Villagers in Germany treated to 2,600 liters of free beer

The Willinger brewery in the German village of Hesse recently found itself in a bind: Unable to complete its usual beer deliveries to hotels and restaurants, the brewery quickly ran out of space to brew fresh beer. But now that the country is reopening, the brewery had to make room. So instead of throwing it away, the brewery fulfilled the dream of every German villager: It gave away the beer for free.

According to Al Jazeera, Willinger decided to offload its extra supply of light and dark beer to the public before German businesses are officially allowed to reopen to the public. In total, the villagers of Hesse were treated to 2,600 liters of beer, which is the equivalent to more than 7,300 12-ounce beers, or around 5,500 pints.

The owner of the brewery, Franz Mast, said that the generous move was also a practical one: He simply needed room in the tanks for fresh beer that he’d soon be supplying to bars and restaurants in Hesse. Reopening is good news for German brewers across the country. Many faced a serious drop in sales that, according to the Deutsche Brauer Bund beer association, could have resulted in a total collapse of the beer brewing industry.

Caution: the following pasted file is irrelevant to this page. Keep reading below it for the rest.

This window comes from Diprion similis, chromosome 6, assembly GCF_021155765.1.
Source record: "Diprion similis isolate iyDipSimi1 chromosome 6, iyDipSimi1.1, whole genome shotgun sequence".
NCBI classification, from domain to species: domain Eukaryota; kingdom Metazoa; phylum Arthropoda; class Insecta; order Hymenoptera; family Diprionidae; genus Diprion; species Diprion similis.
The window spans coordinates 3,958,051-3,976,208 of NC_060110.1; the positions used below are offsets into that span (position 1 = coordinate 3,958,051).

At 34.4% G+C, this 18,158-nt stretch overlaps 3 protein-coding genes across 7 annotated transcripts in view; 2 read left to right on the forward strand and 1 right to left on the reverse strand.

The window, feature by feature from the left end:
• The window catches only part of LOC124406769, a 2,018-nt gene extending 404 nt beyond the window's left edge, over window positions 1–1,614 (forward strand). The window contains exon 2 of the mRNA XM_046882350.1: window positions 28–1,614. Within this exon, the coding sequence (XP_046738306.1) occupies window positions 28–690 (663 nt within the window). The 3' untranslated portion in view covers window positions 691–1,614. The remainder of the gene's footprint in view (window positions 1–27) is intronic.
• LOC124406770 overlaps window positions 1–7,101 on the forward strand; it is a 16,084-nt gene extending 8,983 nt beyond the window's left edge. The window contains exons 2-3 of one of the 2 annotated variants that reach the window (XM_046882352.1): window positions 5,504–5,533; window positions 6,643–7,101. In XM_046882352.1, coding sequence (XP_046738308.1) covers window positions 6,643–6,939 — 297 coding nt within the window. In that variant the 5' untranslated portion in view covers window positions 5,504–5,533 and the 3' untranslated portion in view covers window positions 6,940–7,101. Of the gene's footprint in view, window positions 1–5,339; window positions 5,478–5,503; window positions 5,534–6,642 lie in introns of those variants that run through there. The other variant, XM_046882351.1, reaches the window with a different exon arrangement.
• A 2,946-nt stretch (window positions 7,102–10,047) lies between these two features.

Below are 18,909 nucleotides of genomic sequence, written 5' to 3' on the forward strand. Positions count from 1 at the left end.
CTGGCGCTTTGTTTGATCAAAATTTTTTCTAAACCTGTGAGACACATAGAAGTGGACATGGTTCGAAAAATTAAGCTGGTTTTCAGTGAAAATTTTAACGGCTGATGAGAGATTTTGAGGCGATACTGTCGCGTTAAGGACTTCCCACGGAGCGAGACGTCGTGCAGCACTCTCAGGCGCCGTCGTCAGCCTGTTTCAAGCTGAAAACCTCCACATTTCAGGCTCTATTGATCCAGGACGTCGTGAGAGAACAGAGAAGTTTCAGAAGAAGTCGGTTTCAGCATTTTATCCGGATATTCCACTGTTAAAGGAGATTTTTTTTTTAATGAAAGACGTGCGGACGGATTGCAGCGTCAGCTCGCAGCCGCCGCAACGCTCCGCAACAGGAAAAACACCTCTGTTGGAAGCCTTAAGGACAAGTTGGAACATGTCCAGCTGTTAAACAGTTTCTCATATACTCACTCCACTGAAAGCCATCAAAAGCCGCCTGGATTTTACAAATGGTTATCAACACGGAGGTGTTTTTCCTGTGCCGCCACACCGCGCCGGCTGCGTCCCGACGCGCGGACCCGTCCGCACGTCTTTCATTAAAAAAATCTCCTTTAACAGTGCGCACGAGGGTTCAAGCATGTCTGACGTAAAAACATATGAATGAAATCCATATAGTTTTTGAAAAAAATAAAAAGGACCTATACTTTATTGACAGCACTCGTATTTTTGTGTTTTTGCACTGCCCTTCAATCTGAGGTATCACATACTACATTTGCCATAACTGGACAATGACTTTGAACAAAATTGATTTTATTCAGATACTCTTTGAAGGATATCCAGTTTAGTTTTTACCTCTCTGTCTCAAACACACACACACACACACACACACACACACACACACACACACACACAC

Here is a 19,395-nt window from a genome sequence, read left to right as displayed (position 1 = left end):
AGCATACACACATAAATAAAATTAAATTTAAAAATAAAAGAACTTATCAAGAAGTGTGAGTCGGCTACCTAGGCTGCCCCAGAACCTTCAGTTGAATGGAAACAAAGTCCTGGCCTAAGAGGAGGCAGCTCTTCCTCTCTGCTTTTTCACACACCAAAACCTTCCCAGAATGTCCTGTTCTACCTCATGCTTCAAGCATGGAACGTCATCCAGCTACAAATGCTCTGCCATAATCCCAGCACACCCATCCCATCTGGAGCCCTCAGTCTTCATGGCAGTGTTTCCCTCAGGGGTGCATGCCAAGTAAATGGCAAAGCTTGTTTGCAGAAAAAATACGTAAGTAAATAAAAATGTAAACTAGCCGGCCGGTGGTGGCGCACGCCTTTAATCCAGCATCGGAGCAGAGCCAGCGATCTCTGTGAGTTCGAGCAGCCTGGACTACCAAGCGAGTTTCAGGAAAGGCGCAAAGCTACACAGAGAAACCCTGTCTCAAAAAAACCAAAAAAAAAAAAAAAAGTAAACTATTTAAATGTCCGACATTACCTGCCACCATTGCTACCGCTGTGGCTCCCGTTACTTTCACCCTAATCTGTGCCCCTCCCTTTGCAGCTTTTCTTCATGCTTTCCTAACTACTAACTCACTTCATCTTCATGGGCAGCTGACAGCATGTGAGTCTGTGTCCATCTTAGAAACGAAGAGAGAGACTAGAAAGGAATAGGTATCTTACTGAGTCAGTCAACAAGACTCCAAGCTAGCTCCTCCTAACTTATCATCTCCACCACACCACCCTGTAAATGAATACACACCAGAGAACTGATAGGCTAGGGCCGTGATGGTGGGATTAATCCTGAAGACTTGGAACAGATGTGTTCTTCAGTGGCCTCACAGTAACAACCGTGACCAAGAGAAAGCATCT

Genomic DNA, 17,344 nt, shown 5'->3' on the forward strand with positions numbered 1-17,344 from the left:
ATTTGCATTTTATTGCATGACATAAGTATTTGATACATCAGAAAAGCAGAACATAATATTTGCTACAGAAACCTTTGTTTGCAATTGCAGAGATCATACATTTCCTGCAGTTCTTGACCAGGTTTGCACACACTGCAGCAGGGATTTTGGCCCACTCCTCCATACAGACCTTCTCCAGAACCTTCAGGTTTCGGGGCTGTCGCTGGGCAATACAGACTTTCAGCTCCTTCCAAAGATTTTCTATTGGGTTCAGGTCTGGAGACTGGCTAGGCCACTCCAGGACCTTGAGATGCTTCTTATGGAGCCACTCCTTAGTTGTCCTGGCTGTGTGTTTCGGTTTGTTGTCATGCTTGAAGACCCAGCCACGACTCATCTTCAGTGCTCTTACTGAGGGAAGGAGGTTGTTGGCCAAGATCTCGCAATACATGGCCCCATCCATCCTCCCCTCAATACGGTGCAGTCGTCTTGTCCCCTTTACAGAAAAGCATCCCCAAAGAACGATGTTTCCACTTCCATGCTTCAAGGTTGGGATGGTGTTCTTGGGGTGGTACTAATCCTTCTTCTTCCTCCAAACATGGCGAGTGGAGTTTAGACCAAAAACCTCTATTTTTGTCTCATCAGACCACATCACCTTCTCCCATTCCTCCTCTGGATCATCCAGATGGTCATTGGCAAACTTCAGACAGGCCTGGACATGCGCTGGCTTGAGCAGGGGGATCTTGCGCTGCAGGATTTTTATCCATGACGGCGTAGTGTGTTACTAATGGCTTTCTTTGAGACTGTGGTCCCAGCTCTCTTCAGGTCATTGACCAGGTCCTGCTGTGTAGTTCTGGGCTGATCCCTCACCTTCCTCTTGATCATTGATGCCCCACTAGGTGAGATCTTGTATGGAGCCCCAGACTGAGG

Initially, he only planned to give away around 540 liters of beer, but the villagers snatched all of it up immediately, so he offered the rest of his supply to the thirsty public. They must have been eager for some public displays of beer-related reflection. After all, the cancellation of Oktoberfest was a blow to the national psyche.

The villagers were appropriately appreciative, apparently standing in line outside the brewery in masks with buckets and boxes waiting to fill up on free beer. Mast also told Al Jazeera that he wanted to thank people for supporting the brewery and hoped that once he’s able to reopen, the folks who benefited from his free beer will recommend the brewery to friends.

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